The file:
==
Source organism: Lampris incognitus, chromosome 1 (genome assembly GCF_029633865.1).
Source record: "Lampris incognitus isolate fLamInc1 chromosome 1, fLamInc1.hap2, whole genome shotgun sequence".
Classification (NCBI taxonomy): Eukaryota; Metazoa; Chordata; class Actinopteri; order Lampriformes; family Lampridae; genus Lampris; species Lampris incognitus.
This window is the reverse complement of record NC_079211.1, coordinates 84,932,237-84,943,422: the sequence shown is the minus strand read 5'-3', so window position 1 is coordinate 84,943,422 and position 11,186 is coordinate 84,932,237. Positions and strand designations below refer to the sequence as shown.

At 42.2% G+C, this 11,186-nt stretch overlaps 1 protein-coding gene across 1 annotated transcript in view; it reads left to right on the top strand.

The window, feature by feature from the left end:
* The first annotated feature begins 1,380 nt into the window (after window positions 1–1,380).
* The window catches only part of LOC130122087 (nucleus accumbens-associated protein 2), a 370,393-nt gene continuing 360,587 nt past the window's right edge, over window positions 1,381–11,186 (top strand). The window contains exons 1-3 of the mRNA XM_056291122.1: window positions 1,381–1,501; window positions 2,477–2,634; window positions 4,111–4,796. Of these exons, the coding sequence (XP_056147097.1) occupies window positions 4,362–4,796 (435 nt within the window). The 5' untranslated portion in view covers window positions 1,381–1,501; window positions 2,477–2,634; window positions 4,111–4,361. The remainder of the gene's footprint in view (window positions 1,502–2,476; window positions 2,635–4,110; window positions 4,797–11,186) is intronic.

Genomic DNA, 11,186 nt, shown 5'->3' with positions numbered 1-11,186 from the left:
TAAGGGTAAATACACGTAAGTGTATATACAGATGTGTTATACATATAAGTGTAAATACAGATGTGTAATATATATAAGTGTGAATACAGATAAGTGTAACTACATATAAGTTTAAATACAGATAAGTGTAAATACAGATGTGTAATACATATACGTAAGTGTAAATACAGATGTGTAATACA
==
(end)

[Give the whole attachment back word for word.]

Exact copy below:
Source organism: Lampris incognitus, chromosome 1 (genome assembly GCF_029633865.1).
Source record: "Lampris incognitus isolate fLamInc1 chromosome 1, fLamInc1.hap2, whole genome shotgun sequence".
Classification (NCBI taxonomy): Eukaryota; Metazoa; Chordata; class Actinopteri; order Lampriformes; family Lampridae; genus Lampris; species Lampris incognitus.
This window is the reverse complement of record NC_079211.1, coordinates 84,932,237-84,943,422: the sequence shown is the minus strand read 5'-3', so window position 1 is coordinate 84,943,422 and position 11,186 is coordinate 84,932,237. Positions and strand designations below refer to the sequence as shown.

At 42.2% G+C, this 11,186-nt stretch overlaps 1 protein-coding gene across 1 annotated transcript in view; it reads left to right on the top strand.

The window, feature by feature from the left end:
* The first annotated feature begins 1,380 nt into the window (after window positions 1–1,380).
* The window catches only part of LOC130122087 (nucleus accumbens-associated protein 2), a 370,393-nt gene continuing 360,587 nt past the window's right edge, over window positions 1,381–11,186 (top strand). The window contains exons 1-3 of the mRNA XM_056291122.1: window positions 1,381–1,501; window positions 2,477–2,634; window positions 4,111–4,796. Of these exons, the coding sequence (XP_056147097.1) occupies window positions 4,362–4,796 (435 nt within the window). The 5' untranslated portion in view covers window positions 1,381–1,501; window positions 2,477–2,634; window positions 4,111–4,361. The remainder of the gene's footprint in view (window positions 1,502–2,476; window positions 2,635–4,110; window positions 4,797–11,186) is intronic.

Genomic DNA, 11,186 nt, shown 5'->3' with positions numbered 1-11,186 from the left:
TAAGGGTAAATACACGTAAGTGTATATACAGATGTGTTATACATATAAGTGTAAATACAGATGTGTAATATATATAAGTGTGAATACAGATAAGTGTAACTACATATAAGTTTAAATACAGATAAGTGTAAATACAGATGTGTAATACATATACGTAAGTGTAAATACAGATGTGTAATACA